Miércoles, 11 Octubre 2017 14:03

The wild olive genome accounts for high oleic acid concentrations in olives Destacado

An international team including researchers from the  University of Cordoba has sequenced the wild olive (oleaster) genome and identified the genetic singularities accounting for high oleic acid concentrations in the olive; their findings could be of value for plant breeding with a view to enhancing production
Monte Testaccio – an artificial mound in Rome composed of fragments of oil amphorae – provides physical proof of the importance of olive oil production around 2300 years ago. These broken shards tell the story of what might be regarded as one of mankind’s oldest industries. But there are other, much older, accounts involving oil. They were unearthed at around the same time as the fragments forming Monte Testaccio, when the 19th-century craze for archaeology led scientists to attempt to explain everything, including the past. A few kilometres further east, on the island of Crete, where Mediterranean Europe meets the Middle East, a number of tablets were found containing records on olive-growing dating back around 4500 years, in other words about a thousand years before the Genesis flood narrative, in which a dove brings back an olive branch in its beak, as proof that the waters had receded.

All this clearly suggests that the olive has long been a staple crop for mankind. In all likelihood, this tree – which can live for thousands of years – was one of the first to be domesticated during the Neolithic revolution; this was when the domestic olive became clearly differentiated from the wild olive, also known as the oleaster. Three years ago, it was announced that the olive genome had been sequenced using a 1200-year-old tree belonging to Emilio Botín. For all its unusual background, this work will be of immense biotechnological value for the development of varieties resistant to a range of climates and diseases.
This week, the leading science journal “Proceedings of the National Academy of Sciences” (PNAS), published by the US National Academy of Sciences, revealed the complete genome of the wild subspecies, sequenced by an international research team led by Turkish scientist Turgay Unver of the “International Olive (Olea europaea) Genome Consortium” (IOGC); Spanish members of team include Gabriel Dorado Pérez, Professor of Biochemistry and Molecular Biology at the University of Córdoba – a member of the management committee – and his fellow-researcher Pilar Hernández of the Sustainable Agriculture Institute, run by the Spanish Higher Council on Scientific Research. Their study – like research into other genomes – furnishes an essential database for future biotechnological progress, and at the same time has provided a genetic explanation for one of the major distinctive features of wild and domestic olives.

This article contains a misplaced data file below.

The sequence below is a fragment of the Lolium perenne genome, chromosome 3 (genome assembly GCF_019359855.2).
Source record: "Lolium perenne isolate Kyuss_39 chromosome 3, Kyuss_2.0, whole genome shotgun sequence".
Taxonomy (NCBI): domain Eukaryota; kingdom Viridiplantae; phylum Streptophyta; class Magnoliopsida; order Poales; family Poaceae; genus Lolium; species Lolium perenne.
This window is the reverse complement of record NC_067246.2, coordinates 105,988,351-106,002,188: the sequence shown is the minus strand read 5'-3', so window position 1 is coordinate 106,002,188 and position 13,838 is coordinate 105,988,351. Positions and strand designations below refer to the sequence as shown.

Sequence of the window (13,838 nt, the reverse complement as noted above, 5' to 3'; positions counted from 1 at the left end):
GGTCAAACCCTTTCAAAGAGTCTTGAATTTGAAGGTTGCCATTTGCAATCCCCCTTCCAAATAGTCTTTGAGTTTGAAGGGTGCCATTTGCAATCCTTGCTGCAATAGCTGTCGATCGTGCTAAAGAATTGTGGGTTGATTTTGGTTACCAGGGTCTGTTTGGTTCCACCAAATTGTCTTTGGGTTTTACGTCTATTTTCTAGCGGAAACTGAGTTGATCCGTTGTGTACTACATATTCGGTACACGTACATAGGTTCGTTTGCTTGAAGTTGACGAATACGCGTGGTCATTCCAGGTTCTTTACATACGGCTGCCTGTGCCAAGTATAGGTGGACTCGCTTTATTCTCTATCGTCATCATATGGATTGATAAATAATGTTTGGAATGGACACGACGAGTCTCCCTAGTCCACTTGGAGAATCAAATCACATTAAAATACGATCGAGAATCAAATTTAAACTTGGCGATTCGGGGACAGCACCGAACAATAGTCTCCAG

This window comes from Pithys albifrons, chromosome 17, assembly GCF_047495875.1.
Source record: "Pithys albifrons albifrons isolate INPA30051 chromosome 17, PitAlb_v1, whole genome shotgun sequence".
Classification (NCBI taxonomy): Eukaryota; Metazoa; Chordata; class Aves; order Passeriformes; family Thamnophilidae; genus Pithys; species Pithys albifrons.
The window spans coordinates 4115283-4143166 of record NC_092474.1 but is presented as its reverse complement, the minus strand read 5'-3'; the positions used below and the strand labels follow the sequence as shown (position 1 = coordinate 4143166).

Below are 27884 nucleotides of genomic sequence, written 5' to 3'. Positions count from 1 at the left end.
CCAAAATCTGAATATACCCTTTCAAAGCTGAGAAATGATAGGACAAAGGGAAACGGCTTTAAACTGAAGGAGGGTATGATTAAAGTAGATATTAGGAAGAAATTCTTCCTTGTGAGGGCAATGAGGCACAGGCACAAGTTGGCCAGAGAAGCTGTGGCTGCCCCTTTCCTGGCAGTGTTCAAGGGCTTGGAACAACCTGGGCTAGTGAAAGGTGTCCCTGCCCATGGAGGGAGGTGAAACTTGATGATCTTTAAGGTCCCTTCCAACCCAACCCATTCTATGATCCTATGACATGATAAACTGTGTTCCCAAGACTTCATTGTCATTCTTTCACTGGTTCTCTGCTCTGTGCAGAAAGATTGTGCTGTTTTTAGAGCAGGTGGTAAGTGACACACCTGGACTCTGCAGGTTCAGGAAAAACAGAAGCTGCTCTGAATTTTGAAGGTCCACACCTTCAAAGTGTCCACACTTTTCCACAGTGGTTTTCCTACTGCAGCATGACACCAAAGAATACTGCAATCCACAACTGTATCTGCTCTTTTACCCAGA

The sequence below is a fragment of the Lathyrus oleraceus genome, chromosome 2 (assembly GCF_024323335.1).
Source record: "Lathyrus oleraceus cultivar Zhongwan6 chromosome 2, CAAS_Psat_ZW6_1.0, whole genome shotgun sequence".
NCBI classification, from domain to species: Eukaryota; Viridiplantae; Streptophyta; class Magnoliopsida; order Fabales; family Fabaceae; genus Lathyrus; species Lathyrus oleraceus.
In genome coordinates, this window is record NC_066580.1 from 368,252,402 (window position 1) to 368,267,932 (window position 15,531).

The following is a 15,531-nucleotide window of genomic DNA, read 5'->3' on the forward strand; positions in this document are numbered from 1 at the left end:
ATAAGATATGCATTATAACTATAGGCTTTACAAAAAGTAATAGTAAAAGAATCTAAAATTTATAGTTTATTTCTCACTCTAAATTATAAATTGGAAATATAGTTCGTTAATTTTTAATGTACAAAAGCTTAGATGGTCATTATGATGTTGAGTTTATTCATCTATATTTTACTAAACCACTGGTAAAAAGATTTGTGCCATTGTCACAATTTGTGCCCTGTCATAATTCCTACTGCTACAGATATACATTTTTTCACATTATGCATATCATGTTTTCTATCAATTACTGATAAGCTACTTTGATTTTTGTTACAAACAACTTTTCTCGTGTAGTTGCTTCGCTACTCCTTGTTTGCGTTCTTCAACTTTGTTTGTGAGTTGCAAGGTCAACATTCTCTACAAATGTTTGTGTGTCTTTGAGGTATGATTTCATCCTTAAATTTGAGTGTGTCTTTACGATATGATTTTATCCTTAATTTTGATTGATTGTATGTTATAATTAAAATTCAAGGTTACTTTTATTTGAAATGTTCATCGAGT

What Gabriel Dorado and his colleagues have found is the genetic basis for the high concentrations of oleic acid in olive fruits compared to other plant species. According to the authors of the study published in the PNAS, these concentrations are due to the duplication of genes coding for the enzymes involved in the oleic acid biosynthesis mechanism, and to the repression and induction of certain genes. The two duplication events identified occurred no less than 28 and 59 million years ago. Those 19th-century archaeologists would surely have been astounded by this piece of molecular dating.
Apart from explaining in detail how these molecular events contributed to higher oleic acid levels in olive oil, and thus to increased oil yield compared to other vegetable oils, researchers identified a total of 50,684 genes. This complex and meticulous study will provide information essential for plant breeding purposes, enabling the development of varieties with higher oil yields under a range of environmental conditions.

“Genome of wild olive and the evolution of oil biosynthesis”, by Turgay Unver et al.
PNAS, October, 2017


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